Barriers to treatment of paediatric obstructive sleep apnoea: Development of the adherence barriers to continuous positive airway pressure (CPAP) questionnaire

Division of Behavioral Medicine & Clinical Psychology, Cincinnati Children's Hospital Medical Center, 3333 Burnet Avenue, Cincinnati, OH, USA.
Sleep Medicine (Impact Factor: 3.15). 12/2011; 13(2):172-7. DOI: 10.1016/j.sleep.2011.10.026
Source: PubMed


Continuous positive airway pressure (CPAP) treatment is often prescribed for youth as a treatment for obstructive sleep apnoea (OSA). Efficacy research in youth is limited, though some evidence suggests that it may relieve symptoms of OSA and possibly prevent future physical, emotional, and behavioural complications. However, the device must be used consistently for benefits to be realised. Non-adherence to medical treatment is prevalent among youth with chronic illness, yet little is known regarding adherence to CPAP in paediatric OSA.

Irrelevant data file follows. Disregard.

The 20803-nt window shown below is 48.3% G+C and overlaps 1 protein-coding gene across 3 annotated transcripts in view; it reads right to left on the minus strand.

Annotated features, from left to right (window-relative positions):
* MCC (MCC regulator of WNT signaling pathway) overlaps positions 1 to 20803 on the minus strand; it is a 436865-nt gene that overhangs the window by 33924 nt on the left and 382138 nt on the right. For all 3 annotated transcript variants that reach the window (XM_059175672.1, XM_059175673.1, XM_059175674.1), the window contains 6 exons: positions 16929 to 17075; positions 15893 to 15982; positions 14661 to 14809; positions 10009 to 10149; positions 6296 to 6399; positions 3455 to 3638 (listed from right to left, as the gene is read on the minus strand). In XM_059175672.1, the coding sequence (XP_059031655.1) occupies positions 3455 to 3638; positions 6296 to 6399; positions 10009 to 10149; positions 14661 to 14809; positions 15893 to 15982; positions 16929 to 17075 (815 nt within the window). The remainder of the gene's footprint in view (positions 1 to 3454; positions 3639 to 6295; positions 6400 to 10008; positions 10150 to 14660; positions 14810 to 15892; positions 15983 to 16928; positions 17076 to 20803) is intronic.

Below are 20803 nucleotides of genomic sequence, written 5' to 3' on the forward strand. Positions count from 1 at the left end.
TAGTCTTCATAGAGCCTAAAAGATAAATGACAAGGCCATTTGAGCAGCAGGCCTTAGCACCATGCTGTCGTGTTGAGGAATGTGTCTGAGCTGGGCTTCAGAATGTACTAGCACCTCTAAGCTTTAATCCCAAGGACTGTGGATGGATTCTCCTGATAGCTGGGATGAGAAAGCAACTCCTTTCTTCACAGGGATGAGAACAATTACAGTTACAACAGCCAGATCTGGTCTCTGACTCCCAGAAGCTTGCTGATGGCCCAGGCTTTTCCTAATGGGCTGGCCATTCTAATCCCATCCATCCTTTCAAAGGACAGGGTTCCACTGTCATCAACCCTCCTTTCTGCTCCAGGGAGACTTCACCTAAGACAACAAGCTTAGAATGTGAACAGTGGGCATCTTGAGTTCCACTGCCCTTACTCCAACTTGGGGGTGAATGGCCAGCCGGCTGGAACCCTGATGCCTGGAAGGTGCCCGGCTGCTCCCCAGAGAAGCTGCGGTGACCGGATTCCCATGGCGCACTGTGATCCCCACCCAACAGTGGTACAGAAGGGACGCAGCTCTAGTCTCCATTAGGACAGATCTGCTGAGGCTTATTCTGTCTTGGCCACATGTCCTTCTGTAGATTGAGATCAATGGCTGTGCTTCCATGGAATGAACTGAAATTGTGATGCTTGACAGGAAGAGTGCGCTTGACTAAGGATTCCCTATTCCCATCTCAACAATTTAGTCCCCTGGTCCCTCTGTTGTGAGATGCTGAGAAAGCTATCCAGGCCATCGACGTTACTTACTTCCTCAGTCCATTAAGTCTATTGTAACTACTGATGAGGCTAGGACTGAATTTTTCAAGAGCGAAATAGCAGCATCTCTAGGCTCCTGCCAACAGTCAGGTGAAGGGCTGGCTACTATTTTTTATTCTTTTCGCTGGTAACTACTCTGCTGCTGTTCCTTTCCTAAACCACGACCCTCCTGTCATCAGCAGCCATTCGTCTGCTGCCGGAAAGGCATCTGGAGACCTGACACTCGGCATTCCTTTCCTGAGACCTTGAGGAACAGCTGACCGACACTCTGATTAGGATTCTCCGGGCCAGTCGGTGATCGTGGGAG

Using a sample of 51 youth (age 8-17 years) recruited from a paediatric sleep specialty clinic, the aims of the current study were to: (1) present descriptive data regarding CPAP adherence in youth with OSA, and (2) develop a psychometrically sound measure of barriers for adherence to CPAP use for youth with OSA.
Results indicated that adherence to CPAP is poor: youth in the current sample used their CPAP on average 3.35 h per night. The adherence barriers measure demonstrated excellent psychometric properties.
The adherence barriers to CPAP questionnaire has the potential to be a useful clinic-based tool for identifying patient-specific issues with CPAP adherence in youth with OSA.

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Available from: Christina L Duncan
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